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The curious Carolina nobility

A reflection on the 350th anniversary of the founding of Carolina

“The roots of the present lie deep in the past, and nothing in the past is dead to the man who would learn how the present comes to be what it is.”

— Eola Willis, Charleston Renaissance actress, artist and author.

The Restoration of the monarchy of Charles II brought many rewards for his supporters. Eight of his most prominent supporters, the Lord’s Proprietors were given “Carolina” the King, for their loyalty.

Carolina — named for King Charles I — was originally a charter given to his Attorney General, Sir Robert Heath, in 1629 along with other grants for his service to the Crown. Another victim of the English Civil War, Heath was impeached by Parliament in 1644 and died in 1649, the same year Charles I was executed. In 1630 Heath attempted to settle a group of French Huguenots living in England in Carolina. The Mayflower was hired to transport the settlers to Carolina, but ended up headed to Virginia instead. (History will recall that the Mayflower voyage of 1620 was destined for Virginia but ended up in Massachusetts.) Heath made little more attempt to settle Carolina.

Charles II declared the Heath Charter forfeited and gave it to the eight Lords Proprietors in 1663.

The Charter claimed a large swath of land from the Carolinas to northern Florida, stretching west to southern California and northern Mexico. Using the directive from the Book of Genesis 1:28 “Be fruitful, and multiply and replenish the earth and subdue it,” the proprietors devised a plan to cultivate the new world — and make fortunes. The Proprietary Arms bear the motto “Cultivators of the Earth,” confirming the biblical charge.

The English philosopher, John Locke, while studying medicine at Oxford, met the most prominent of the Carolina Lords Proprietors, the Earl of Shaftesbury, Lord Anthony Ashley Cooper. The earl came seeking advice for a serious liver ailment and credited Locke with saving his life; he persuaded Locke to become part of his retinue. It was during this time that Locke served as the secretary to the Lords Proprietors of the Carolinas resulting in the, creation of The Fundamental Constitutions of Carolina.

The First Charter of Carolina of 1663 created the only hereditary nobility in America and the framework of how the new land “not yet cultivated or planted” was to be settled and administered. The Charter gave the Lords Proprietors authority to create “Patronage, Jurisdictions and Privileges” in the new province.

First presented March 1, 1669, this governing document, The Fundamental Constitution of Carolina provided the normal authority to create laws, judges, magistrates, a militia, officers and land grants along with “Liberty of Conscience.” This unique provision provided a person to affirm first “That there is a God” and second “That God is pubickly to be Worshipped.”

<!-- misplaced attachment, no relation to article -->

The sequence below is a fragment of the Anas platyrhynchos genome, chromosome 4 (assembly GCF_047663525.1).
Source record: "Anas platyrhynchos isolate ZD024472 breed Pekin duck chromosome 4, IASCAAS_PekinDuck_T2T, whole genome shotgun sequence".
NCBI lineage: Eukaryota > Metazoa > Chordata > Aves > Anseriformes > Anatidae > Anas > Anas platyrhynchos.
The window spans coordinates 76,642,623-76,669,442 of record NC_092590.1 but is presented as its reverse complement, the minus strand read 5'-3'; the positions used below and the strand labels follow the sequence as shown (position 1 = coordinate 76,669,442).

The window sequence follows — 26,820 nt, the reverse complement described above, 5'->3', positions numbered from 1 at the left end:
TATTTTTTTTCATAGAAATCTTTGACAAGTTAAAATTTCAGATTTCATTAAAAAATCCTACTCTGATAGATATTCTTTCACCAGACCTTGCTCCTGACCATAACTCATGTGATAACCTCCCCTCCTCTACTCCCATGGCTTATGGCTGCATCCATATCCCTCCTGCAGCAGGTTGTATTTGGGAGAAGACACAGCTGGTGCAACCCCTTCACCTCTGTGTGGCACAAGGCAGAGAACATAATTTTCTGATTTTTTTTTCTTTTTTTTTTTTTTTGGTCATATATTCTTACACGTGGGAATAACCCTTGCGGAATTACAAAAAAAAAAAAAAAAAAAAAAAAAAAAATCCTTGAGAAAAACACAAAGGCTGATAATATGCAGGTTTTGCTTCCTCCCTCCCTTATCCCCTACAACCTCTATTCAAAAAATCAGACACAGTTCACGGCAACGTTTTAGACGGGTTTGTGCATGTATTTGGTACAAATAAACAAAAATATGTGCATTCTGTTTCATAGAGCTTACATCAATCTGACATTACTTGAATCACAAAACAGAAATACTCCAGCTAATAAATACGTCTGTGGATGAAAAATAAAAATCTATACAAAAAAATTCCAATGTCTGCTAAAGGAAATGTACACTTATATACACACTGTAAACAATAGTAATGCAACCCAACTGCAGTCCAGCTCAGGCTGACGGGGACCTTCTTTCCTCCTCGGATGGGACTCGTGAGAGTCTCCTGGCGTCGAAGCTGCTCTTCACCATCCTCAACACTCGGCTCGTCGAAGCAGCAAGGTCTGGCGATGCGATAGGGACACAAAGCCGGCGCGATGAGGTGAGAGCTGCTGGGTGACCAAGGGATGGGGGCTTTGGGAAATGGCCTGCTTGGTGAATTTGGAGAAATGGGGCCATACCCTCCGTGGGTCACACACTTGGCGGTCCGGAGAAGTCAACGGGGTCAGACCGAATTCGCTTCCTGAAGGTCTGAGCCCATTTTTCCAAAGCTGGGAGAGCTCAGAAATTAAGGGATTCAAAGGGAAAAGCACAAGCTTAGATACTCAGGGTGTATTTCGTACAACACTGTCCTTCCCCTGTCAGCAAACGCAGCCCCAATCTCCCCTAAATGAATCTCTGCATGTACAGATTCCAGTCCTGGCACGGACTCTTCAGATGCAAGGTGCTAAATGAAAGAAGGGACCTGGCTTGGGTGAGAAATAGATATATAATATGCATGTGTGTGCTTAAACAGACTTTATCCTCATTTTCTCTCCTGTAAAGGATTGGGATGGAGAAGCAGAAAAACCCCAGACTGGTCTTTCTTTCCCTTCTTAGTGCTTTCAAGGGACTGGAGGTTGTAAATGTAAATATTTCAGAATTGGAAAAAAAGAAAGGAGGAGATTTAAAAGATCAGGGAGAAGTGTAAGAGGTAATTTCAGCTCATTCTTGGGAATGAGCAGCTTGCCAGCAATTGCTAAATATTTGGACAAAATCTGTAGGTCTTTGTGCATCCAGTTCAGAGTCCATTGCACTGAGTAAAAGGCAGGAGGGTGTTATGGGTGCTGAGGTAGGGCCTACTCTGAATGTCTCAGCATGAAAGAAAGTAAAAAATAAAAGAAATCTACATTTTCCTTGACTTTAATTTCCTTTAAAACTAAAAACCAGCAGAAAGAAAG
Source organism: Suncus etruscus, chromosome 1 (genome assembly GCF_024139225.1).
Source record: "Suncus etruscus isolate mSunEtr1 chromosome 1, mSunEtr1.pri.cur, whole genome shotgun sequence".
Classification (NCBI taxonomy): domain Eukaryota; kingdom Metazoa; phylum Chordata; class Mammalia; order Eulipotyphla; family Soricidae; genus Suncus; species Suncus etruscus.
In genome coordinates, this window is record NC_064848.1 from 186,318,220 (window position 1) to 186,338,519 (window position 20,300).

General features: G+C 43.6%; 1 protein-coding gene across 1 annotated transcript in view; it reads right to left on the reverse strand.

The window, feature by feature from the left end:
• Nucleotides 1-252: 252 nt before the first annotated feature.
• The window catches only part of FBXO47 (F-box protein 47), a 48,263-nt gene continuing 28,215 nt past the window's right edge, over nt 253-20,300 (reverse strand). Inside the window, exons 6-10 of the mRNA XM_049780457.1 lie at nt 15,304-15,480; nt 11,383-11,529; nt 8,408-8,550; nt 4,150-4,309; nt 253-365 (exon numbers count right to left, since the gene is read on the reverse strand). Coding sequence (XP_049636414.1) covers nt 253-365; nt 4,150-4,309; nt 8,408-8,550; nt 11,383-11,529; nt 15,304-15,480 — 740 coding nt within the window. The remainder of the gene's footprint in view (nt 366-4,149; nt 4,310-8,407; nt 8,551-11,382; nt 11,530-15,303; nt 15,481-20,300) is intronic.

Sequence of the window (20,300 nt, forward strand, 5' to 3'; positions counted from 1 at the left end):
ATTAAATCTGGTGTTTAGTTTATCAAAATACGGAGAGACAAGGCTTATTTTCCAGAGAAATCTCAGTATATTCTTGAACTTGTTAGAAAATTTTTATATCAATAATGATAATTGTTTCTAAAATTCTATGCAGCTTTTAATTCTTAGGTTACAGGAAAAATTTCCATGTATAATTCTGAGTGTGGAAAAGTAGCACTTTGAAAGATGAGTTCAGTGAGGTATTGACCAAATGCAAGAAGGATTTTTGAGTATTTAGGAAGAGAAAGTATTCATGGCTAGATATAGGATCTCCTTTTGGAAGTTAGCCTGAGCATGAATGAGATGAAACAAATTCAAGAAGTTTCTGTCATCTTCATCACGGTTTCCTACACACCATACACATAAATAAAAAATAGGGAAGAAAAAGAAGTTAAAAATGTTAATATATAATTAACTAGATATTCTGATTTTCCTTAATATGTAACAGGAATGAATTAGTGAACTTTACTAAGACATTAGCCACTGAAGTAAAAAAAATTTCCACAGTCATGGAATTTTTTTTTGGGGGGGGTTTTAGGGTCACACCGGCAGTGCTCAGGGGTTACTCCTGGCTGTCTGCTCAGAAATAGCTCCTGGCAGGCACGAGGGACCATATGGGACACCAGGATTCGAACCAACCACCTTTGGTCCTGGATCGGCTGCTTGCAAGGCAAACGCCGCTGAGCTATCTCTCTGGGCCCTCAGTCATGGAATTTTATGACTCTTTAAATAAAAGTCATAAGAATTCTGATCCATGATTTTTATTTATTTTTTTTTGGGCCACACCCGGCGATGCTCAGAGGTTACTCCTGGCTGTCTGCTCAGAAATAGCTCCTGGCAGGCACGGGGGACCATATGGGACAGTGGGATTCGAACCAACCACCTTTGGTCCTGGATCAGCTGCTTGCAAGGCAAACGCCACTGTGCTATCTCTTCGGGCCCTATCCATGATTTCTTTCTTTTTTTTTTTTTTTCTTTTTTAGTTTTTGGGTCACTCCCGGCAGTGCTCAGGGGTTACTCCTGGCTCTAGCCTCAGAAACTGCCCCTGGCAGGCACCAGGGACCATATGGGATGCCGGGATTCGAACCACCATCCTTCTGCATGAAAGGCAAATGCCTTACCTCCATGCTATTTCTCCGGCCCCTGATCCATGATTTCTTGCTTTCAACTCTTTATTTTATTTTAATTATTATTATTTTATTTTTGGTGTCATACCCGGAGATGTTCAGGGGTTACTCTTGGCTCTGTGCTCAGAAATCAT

Inheritance of land and titles by women for want of a male heir was uniquely provided. “No manor for want of male issue shall be divided amongst co-heirs; but the manor, if there be one, shall entirely descend to the eldest daughter and her heirs.” In the case of several manors, other daughters would have their choice in order of their ages.

An underclass of “leet-men” and leet-women, was created. This underclass their children and following generations, like the medieval serfs or tenant farmers, would be tied to the land forever: This class never materialized.

The province was to be divided into counties, with each county consisting of eight signories, (a French term for extensive land owned by one person), four baronies and four precincts.

Several titles of the new nobility created tied to the ownership of land and authority including the term “Palatine” or “Count of a Palace.” The palatine was “the title the eldest of the surviving Lords Proprietors with authority and privileges of vice-royalty.” “Landgrave,” a German title of nobility was connected to the ownership of an estate of 48,000 acres or more. Next were “cassique,” a title of dominion among the Mexican Indians, with 24,000 acres; “barony,” 12,000 acres and a “lord of the manor,” at 3,000 acres. Of the 1,364,000 acres of land available for grants less than 200,000 acres were claimed.

Beginning in 1670, the first title of landgrave appears, being given four baronies of 12,000 each. The titles were hereditary and renewable annually upon the payment of “a penny, lawful money of England for each acre.” Of the 60 titles of landgrave or cassique, four belonged to women, 56 to men. The last recorded title of landgrave was inherited in 1751. No barons or lords of the manor are listed. Some notable early Carolinians claiming these titles include Edmund Ballinger, Robert Daniell, Robert and John Gibbs, Seth Sothel, Joseph Morton I and II, Sir Nathaniel Johnson, James Moore I, Thomas Smith I and II, John Wyche and John Yeamans. John Locke, who did not venture to Carolina was made landgrave and had Locke’s Island, now Edisto Island, named for him.